Suppose you haven't engaged in agile reporting. In that case, you can still identify efficiency issues by uploading your GitHub repo into our free productivity grader. The productivity grader gives insights into your team's performance using your GitHub repository's last four weeks of data and compares it to the top 100 GitHub repos.

Provide the proper tooling and resources

While traditional agile workspaces included whiteboards, physical kanban boards, and post-it notes, these examples are (obviously) inaccessible to remote workers. But, believe us, nobody misses these tools – digitized versions of the aforementioned and other collaborative tools make remote work much more streamlined and efficient.

So, what comprises infrastructure and tools for remote teams?

Besides high bandwidth connections and computer hardware and accessories (headphones and webcams), here are some must-haves for remote agile collaboration:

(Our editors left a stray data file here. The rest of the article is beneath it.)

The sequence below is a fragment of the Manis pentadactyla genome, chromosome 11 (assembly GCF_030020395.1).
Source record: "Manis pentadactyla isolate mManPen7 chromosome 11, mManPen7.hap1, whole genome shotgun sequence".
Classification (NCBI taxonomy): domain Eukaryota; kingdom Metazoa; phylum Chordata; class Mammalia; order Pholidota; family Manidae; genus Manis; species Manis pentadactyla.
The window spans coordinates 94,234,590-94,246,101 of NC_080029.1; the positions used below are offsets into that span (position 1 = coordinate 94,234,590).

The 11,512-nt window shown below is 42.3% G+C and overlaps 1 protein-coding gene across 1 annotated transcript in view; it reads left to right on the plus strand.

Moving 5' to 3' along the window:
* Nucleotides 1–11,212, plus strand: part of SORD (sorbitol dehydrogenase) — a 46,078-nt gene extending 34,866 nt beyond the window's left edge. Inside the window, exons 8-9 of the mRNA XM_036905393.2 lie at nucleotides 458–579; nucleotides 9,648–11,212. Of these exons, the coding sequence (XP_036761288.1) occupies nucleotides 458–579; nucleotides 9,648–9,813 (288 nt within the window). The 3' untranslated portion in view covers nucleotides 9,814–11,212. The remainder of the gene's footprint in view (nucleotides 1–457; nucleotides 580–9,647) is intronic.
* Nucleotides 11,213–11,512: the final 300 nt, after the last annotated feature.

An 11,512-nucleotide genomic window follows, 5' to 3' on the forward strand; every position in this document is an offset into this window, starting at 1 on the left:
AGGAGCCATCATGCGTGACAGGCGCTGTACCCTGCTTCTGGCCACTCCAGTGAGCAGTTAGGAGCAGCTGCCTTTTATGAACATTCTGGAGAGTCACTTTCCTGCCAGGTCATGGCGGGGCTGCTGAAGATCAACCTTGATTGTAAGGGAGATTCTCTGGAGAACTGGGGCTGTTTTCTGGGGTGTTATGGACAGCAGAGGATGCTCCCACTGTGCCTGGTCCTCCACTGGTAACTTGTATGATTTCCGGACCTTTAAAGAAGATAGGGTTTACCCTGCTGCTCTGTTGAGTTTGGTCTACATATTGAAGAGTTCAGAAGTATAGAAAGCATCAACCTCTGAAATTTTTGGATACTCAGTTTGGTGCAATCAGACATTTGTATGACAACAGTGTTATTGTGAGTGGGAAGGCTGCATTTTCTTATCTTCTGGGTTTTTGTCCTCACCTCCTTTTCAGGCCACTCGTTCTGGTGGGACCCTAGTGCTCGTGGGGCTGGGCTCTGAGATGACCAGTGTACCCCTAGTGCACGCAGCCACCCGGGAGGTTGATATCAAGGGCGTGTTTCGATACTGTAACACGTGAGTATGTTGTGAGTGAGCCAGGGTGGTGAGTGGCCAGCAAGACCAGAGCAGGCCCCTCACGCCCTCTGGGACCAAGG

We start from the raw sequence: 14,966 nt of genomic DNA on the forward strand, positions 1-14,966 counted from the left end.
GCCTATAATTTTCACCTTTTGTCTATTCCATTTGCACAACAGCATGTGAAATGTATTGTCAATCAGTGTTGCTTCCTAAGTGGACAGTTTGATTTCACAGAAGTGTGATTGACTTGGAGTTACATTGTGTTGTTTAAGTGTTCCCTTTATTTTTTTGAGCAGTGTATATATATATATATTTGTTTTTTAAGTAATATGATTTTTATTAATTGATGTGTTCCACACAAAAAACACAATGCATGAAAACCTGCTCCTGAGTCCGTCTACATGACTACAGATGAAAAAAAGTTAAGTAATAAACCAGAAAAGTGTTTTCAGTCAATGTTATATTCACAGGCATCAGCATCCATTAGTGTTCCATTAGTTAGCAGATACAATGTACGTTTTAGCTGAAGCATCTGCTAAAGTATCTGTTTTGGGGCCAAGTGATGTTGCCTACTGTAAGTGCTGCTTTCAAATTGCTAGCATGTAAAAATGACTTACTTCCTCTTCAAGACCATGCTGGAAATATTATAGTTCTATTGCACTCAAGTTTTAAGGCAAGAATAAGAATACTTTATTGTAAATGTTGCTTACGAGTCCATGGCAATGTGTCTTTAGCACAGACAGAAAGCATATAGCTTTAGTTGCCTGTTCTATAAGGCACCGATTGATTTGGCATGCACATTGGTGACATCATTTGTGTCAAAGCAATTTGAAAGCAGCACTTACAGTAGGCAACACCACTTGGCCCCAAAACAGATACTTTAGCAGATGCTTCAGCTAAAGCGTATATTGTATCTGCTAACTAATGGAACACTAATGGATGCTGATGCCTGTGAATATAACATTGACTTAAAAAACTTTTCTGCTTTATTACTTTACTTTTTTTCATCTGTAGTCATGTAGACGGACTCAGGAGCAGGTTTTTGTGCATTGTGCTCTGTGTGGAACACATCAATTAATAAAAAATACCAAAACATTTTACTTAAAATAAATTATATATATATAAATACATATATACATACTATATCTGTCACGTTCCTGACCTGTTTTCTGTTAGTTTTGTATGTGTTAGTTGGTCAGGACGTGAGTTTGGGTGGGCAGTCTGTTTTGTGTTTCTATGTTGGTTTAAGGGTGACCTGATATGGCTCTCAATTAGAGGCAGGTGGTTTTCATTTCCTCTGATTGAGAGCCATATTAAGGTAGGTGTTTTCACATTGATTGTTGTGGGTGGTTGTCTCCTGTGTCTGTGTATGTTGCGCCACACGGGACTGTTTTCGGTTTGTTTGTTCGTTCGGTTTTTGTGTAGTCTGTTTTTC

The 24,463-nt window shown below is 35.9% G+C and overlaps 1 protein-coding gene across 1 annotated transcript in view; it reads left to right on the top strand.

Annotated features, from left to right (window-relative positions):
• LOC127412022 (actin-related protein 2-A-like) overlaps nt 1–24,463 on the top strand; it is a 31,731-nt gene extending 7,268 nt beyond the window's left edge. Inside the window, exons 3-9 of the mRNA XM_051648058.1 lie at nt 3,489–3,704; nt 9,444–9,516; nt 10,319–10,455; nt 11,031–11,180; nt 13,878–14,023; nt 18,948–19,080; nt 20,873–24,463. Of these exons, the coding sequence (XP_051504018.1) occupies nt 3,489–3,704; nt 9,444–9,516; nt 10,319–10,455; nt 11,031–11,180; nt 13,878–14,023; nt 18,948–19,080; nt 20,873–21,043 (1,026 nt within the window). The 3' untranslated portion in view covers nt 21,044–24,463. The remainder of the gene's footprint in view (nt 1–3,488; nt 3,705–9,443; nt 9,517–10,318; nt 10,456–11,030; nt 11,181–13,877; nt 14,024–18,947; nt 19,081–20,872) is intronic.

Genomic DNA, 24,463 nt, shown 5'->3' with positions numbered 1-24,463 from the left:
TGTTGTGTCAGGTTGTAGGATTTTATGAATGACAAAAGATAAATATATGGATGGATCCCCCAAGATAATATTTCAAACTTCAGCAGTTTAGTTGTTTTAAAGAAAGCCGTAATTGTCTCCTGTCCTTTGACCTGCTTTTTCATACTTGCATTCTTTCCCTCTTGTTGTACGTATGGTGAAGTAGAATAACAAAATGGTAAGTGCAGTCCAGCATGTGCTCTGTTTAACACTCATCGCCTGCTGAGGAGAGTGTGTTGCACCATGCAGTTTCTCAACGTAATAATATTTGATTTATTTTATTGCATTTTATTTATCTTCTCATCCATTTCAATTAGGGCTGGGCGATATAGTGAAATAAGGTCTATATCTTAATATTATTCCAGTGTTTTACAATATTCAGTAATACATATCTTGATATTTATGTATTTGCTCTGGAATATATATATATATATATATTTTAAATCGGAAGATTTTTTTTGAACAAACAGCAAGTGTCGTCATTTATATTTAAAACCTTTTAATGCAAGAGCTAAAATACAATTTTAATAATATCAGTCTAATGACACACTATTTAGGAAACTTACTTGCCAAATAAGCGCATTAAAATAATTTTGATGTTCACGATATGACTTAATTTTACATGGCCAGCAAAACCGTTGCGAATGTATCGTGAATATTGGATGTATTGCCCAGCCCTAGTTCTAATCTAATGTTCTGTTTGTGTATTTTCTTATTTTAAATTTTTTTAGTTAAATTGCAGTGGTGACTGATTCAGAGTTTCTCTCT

Instant messaging apps: Be sure to choose a messaging app that has features for better collaboration like the ability to create topic-specific channels and threads, team status updates, and huddle rooms or video calling. Popular apps include: Slack, Microsoft Teams, Flock, Chanty, etc.

Tools for structured information access: Make a plan with your team about where information will be accessible and how it should be organized. Tools may include password managers, issue templates, sop documentation, team onboarding software/website, company employee directory, and corporate wiki. When implementing new information hosting tools, always include instructions for the team to ensure they're providing the correct information and formatting it properly (e.g., no missing dates or descriptions!).